For those of you who asked for our legal guide to reporting on Occupy Wall Street in a more portable format, we have good news! Our good friends at the First Amendment Coalition have graciously offered to host a mobile version of the guide on their free iOpenGov app. Furthermore, in recognition of the growth of Occupy protests in all regions of the United States, we have adapted the mobile version of our guide to discuss principles of law that are generally applicable across the country.
Posted October 28th, 2011 by DMLP Staff
Posted October 27th, 2011 by Marc J. Randazza
Posted October 25th, 2011 by DMLP Staff
The Citizen Media Law Project is extraordinarily pleased to announce that Andy Sellars, our Staff Attorney, was announced this past weekend to be the 2011 winner of the time-honored and prestigious Jan Jancin Award!
The Jan Jancin Award is granted each year to a single student nationwide who has excelled in the study of intellectual property law. The ABA-Intellectual Property Law Section, the American Intellectual Property Law Association and the American Intellectual Property Law Education Foundation grant the award in memory of the late Jan Jancin, who "served not only as President of AIPLA and Chair of the ABA-IPL Section, but served with distinction in other leadership roles in other intellectual property law associations, nationally and internationally."
Andy received his J.D. with high honors from the George Washington University Law School earlier this year, where (perhaps foreshadowing this weekend's success) he was awarded the Peter D. Rosenberg Award for Patent and Intellectual Property Law. Prior to law school, Andy had an excellent motive to develop an interest in intellectual property while working in the music industry, including for the festival production and promotion company Great Northeast Productions and as assistant tour manager and stage manager for the band moe. He received his undergraduate degree in music, summa cum laude, from Northeastern University in 2008. read more »
Posted October 24th, 2011 by Victoria S. Ekstrand
Is it possible to create a culture for licensing news?
This is the question at the heart of a new project begun by The Associated Press, announced last April by AP CEO Tom Curley. Called The News Licensing Group, the AP, with its membership, has created a separate company to explore how tagged content can not only be tracked but also monetized.
The News Licensing Group (NLG) is an outgrowth of the AP’s News Registry project, which was announced in 2009 as a way not only to tag content but locate content thieves. That announcement attracted criticism that the AP was gearing up for a major offensive against aggregators, but that never panned out. As a new group, NLG is positioned a bit more broadly – it’s about tagging and tracking, but it’s also about creating the distribution economics for aggregators to obtain the content they want.
In short, it appears NLG is looking to embrace the new content distribution economics.
The new venture is headed by former ABC News Chief David Westin. Its new COO is Srinandan Kasi, formerly vice president and general counsel for The Associated Press.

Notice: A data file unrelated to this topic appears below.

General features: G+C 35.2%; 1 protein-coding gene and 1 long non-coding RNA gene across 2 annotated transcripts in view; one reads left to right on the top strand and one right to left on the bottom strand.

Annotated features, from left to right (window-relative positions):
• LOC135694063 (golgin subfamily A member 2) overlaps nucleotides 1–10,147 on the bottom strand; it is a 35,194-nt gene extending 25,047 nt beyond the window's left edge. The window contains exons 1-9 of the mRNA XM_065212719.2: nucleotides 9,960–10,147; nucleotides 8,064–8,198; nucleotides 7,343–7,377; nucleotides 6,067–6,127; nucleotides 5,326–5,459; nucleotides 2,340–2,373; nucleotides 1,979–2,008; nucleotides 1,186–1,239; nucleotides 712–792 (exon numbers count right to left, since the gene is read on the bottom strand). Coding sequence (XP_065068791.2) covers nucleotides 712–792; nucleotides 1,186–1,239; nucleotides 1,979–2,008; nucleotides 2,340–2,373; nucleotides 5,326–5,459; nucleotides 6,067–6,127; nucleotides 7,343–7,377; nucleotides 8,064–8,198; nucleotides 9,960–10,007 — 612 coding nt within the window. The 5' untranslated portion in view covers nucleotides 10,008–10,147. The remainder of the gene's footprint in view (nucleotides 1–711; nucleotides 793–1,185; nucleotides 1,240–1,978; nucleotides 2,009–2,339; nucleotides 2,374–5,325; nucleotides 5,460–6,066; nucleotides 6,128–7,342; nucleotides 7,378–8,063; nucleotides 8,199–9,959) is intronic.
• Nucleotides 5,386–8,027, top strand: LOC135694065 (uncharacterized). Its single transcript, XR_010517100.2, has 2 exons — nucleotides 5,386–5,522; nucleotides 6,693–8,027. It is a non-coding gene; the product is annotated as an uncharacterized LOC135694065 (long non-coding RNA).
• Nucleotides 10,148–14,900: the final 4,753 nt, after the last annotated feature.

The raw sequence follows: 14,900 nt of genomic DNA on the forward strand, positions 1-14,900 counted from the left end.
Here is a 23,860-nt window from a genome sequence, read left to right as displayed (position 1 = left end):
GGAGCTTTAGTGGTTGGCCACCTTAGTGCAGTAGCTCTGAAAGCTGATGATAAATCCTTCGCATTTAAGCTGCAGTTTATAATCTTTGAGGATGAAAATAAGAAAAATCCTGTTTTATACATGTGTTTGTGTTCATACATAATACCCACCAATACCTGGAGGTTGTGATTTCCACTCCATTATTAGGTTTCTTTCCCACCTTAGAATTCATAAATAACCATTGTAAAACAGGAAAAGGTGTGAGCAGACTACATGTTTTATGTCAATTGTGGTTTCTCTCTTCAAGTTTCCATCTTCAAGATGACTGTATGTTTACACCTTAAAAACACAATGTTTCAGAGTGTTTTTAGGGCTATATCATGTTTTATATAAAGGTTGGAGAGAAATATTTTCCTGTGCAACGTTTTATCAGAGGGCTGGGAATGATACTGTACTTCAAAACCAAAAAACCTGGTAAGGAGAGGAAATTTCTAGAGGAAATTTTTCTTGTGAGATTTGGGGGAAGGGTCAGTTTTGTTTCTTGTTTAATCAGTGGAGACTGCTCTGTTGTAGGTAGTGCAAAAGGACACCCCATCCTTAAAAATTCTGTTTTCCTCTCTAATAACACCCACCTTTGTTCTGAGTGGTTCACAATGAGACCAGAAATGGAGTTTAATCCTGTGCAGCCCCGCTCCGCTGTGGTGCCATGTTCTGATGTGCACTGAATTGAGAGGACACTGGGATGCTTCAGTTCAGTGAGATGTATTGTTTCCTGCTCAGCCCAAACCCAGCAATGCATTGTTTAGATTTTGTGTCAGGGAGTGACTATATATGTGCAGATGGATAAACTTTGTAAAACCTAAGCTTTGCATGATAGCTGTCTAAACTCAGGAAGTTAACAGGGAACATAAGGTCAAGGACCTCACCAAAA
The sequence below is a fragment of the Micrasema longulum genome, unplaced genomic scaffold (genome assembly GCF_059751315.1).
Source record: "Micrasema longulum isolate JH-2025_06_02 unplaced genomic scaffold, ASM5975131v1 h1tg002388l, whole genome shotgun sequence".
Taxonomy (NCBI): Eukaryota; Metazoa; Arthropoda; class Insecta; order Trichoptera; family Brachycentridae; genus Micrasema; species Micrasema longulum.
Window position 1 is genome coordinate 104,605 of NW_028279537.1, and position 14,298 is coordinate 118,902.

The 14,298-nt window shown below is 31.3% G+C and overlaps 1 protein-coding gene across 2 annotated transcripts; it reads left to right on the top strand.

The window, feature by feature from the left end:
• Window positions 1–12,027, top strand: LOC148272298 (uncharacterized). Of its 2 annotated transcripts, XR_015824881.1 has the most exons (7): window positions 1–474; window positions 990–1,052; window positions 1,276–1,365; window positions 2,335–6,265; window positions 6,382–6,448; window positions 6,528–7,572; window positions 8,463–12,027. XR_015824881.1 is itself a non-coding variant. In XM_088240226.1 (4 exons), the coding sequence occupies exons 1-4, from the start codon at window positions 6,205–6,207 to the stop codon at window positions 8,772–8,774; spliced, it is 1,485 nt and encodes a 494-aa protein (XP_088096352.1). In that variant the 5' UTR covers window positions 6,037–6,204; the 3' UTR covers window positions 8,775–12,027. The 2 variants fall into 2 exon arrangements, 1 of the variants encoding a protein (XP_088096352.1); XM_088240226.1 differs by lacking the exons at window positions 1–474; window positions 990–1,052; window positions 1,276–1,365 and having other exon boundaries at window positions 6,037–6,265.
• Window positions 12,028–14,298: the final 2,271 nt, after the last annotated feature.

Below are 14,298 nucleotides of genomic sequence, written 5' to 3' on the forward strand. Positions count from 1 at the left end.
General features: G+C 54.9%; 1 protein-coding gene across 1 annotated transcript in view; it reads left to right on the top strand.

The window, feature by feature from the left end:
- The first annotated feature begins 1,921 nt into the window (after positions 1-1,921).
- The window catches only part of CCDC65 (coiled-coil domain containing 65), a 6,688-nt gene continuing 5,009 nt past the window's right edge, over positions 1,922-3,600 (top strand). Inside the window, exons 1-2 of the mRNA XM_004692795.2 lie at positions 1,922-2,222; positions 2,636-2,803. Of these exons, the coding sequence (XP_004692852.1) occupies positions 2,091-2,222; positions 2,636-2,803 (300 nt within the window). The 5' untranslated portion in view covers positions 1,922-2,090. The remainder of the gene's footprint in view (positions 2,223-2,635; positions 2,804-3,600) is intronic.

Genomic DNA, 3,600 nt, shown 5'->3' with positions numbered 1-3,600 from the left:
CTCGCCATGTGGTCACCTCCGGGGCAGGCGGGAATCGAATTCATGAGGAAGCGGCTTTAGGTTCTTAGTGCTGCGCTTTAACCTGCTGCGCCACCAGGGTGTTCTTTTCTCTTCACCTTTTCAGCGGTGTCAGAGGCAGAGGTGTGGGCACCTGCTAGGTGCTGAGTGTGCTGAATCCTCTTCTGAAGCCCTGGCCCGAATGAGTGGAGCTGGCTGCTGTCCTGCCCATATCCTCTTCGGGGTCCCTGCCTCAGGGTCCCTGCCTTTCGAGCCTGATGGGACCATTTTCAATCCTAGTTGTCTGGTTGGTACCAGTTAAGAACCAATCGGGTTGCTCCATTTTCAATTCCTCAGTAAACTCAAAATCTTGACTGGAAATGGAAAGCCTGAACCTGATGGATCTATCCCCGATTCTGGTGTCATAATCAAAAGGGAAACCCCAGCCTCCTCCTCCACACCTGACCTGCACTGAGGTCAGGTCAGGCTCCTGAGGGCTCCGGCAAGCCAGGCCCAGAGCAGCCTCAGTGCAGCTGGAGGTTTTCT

Last week, Kasi addressed a group of lawyers and journalists at the Ohio State Bar Association in Columbus at their annual media law conference to explain what NLG is working on and to review the history of the news industry’s business choices that have led to this moment. read more »
Posted October 24th, 2011 by Arthur Bright
I am excited to welcome Victoria Smith Ekstrand as a guest blogger!Victoria Smith Ekstrand is an associate professor at Bowling Green State University, where she teaches media law, public relations, and graduate courses in legal theory and pedagogy. She has an affiliate appointment with BGSU's Department of American Culture Studies. She studies the tensions between intellectual property and First Amendment law and is the author of News Piracy and the Hot News Doctrine: Origins in Law and Implications for the Digital Age (2005).
Before attending the University of North Carolina - Chapel Hill for her doctorate, she was Director of Corporate Communications for The Associated Press in New York City, where she handled media relations and employee and marketing communications for the news service. She worked for the AP for nine years, and before that worked for the Arbitron Company and for radio stations in upstate New York, New York City, and Long Island.
Please join me in welcoming Victoria to the CMLP blogroll!
Posted October 20th, 2011 by Justin Silverman
Kansas City Star reporter Alan Bavley had a hunch. After years of investigating the health care industry, Bavley began to suspect that state medical boards did not adequately discipline doctors who committed malpractice. Physicians battling substance abuse, for example, were punished far more harshly.
"I wanted to find doctors who were malpractice ‘frequent fliers' and check to see if they had been disciplined, but I never had enough time to develop a viable strategy," Bavley said in a recent interview. "So the story languished on my bucket list." read more »
Posted October 19th, 2011 by DMLP Staff
This Saturday, October 22, the CMLP, together with Kennesaw State University's Center for Sustainable Journalism, will be producing and appearing at "Media Law in the Digital Age: The Rules Have Changed -- Again," an intensive one-day media law conference on the Kennesaw State campus north of Atlanta, Georgia.
Media Law in the Digital Age will bring together a wide array of acclaimed practitioners and scholars to discuss issues that are critical for anyone who publishes online content, works in digital media, or studies the way in which technology has influenced journalism and law. The day will open with a plenary discussion, The Aftermath of WikiLeaks, and individual sessions will include: read more »
Posted October 17th, 2011 by Eric P. Robinson
After a slow start, the latest experiment of video cameras in federal courtrooms, announced last October, appears to be finally starting to roll.